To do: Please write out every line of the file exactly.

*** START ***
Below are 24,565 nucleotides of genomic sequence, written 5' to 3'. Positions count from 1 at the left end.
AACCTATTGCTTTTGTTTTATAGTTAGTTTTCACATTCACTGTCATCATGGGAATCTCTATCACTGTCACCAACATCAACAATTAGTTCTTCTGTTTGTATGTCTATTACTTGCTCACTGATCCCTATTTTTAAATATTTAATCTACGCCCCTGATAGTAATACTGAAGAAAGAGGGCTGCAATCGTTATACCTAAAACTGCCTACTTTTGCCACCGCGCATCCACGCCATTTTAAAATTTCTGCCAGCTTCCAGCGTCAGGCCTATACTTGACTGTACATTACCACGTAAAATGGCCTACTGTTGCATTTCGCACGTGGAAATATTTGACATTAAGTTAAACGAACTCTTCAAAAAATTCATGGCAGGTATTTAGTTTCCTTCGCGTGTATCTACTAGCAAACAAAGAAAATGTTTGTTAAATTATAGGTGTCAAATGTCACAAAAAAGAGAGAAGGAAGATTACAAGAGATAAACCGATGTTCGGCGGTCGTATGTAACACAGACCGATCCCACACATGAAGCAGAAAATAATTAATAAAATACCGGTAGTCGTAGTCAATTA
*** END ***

Below are 24,565 nucleotides of genomic sequence, written 5' to 3'. Positions count from 1 at the left end.
AACCTATTGCTTTTGTTTTATAGTTAGTTTTCACATTCACTGTCATCATGGGAATCTCTATCACTGTCACCAACATCAACAATTAGTTCTTCTGTTTGTATGTCTATTACTTGCTCACTGATCCCTATTTTTAAATATTTAATCTACGCCCCTGATAGTAATACTGAAGAAAGAGGGCTGCAATCGTTATACCTAAAACTGCCTACTTTTGCCACCGCGCATCCACGCCATTTTAAAATTTCTGCCAGCTTCCAGCGTCAGGCCTATACTTGACTGTACATTACCACGTAAAATGGCCTACTGTTGCATTTCGCACGTGGAAATATTTGACATTAAGTTAAACGAACTCTTCAAAAAATTCATGGCAGGTATTTAGTTTCCTTCGCGTGTATCTACTAGCAAACAAAGAAAATGTTTGTTAAATTATAGGTGTCAAATGTCACAAAAAAGAGAGAAGGAAGATTACAAGAGATAAACCGATGTTCGGCGGTCGTATGTAACACAGACCGATCCCACACATGAAGCAGAAAATAATTAATAAAATACCGGTAGTCGTAGTCAATTA